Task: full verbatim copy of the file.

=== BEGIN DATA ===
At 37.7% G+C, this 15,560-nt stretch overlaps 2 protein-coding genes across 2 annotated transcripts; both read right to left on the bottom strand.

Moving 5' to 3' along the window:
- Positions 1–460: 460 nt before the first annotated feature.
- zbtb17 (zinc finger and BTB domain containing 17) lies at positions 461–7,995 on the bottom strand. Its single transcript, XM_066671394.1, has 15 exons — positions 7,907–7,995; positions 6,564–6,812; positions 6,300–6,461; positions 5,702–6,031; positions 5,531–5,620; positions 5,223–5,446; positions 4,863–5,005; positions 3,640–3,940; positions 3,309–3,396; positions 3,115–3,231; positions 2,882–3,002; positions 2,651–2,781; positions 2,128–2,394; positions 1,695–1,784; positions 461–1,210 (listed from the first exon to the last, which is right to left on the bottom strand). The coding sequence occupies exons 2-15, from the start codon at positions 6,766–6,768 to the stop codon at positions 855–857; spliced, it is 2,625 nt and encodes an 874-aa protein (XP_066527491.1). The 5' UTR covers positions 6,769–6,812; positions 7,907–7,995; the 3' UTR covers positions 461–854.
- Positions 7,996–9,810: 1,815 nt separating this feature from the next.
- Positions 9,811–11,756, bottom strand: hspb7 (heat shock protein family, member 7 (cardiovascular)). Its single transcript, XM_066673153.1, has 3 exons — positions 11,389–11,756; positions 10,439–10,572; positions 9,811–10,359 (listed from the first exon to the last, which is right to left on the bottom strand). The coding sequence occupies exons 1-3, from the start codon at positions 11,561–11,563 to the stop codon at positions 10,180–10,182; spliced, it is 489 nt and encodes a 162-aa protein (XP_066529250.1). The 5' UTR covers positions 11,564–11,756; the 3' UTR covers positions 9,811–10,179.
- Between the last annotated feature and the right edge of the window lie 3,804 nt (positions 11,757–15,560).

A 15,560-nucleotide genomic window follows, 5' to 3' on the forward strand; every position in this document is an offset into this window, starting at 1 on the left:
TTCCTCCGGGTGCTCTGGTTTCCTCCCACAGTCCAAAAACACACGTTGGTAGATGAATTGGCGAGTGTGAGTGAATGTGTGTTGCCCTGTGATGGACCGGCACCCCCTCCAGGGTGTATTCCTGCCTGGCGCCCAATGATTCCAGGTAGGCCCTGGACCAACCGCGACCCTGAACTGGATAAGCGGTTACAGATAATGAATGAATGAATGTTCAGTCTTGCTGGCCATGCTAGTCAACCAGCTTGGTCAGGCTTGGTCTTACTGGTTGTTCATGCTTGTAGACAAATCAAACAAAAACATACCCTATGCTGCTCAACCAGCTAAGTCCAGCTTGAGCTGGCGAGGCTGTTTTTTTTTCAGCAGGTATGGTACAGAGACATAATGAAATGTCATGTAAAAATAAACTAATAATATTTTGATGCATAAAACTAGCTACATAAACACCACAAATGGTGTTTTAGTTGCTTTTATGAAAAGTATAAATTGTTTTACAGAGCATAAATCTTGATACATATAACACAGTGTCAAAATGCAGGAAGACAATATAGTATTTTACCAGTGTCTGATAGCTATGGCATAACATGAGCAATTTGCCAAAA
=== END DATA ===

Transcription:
At 37.7% G+C, this 15,560-nt stretch overlaps 2 protein-coding genes across 2 annotated transcripts; both read right to left on the bottom strand.

Moving 5' to 3' along the window:
- Positions 1–460: 460 nt before the first annotated feature.
- zbtb17 (zinc finger and BTB domain containing 17) lies at positions 461–7,995 on the bottom strand. Its single transcript, XM_066671394.1, has 15 exons — positions 7,907–7,995; positions 6,564–6,812; positions 6,300–6,461; positions 5,702–6,031; positions 5,531–5,620; positions 5,223–5,446; positions 4,863–5,005; positions 3,640–3,940; positions 3,309–3,396; positions 3,115–3,231; positions 2,882–3,002; positions 2,651–2,781; positions 2,128–2,394; positions 1,695–1,784; positions 461–1,210 (listed from the first exon to the last, which is right to left on the bottom strand). The coding sequence occupies exons 2-15, from the start codon at positions 6,766–6,768 to the stop codon at positions 855–857; spliced, it is 2,625 nt and encodes an 874-aa protein (XP_066527491.1). The 5' UTR covers positions 6,769–6,812; positions 7,907–7,995; the 3' UTR covers positions 461–854.
- Positions 7,996–9,810: 1,815 nt separating this feature from the next.
- Positions 9,811–11,756, bottom strand: hspb7 (heat shock protein family, member 7 (cardiovascular)). Its single transcript, XM_066673153.1, has 3 exons — positions 11,389–11,756; positions 10,439–10,572; positions 9,811–10,359 (listed from the first exon to the last, which is right to left on the bottom strand). The coding sequence occupies exons 1-3, from the start codon at positions 11,561–11,563 to the stop codon at positions 10,180–10,182; spliced, it is 489 nt and encodes a 162-aa protein (XP_066529250.1). The 5' UTR covers positions 11,564–11,756; the 3' UTR covers positions 9,811–10,179.
- Between the last annotated feature and the right edge of the window lie 3,804 nt (positions 11,757–15,560).

A 15,560-nucleotide genomic window follows, 5' to 3' on the forward strand; every position in this document is an offset into this window, starting at 1 on the left:
TTCCTCCGGGTGCTCTGGTTTCCTCCCACAGTCCAAAAACACACGTTGGTAGATGAATTGGCGAGTGTGAGTGAATGTGTGTTGCCCTGTGATGGACCGGCACCCCCTCCAGGGTGTATTCCTGCCTGGCGCCCAATGATTCCAGGTAGGCCCTGGACCAACCGCGACCCTGAACTGGATAAGCGGTTACAGATAATGAATGAATGAATGTTCAGTCTTGCTGGCCATGCTAGTCAACCAGCTTGGTCAGGCTTGGTCTTACTGGTTGTTCATGCTTGTAGACAAATCAAACAAAAACATACCCTATGCTGCTCAACCAGCTAAGTCCAGCTTGAGCTGGCGAGGCTGTTTTTTTTTCAGCAGGTATGGTACAGAGACATAATGAAATGTCATGTAAAAATAAACTAATAATATTTTGATGCATAAAACTAGCTACATAAACACCACAAATGGTGTTTTAGTTGCTTTTATGAAAAGTATAAATTGTTTTACAGAGCATAAATCTTGATACATATAACACAGTGTCAAAATGCAGGAAGACAATATAGTATTTTACCAGTGTCTGATAGCTATGGCATAACATGAGCAATTTGCCAAAA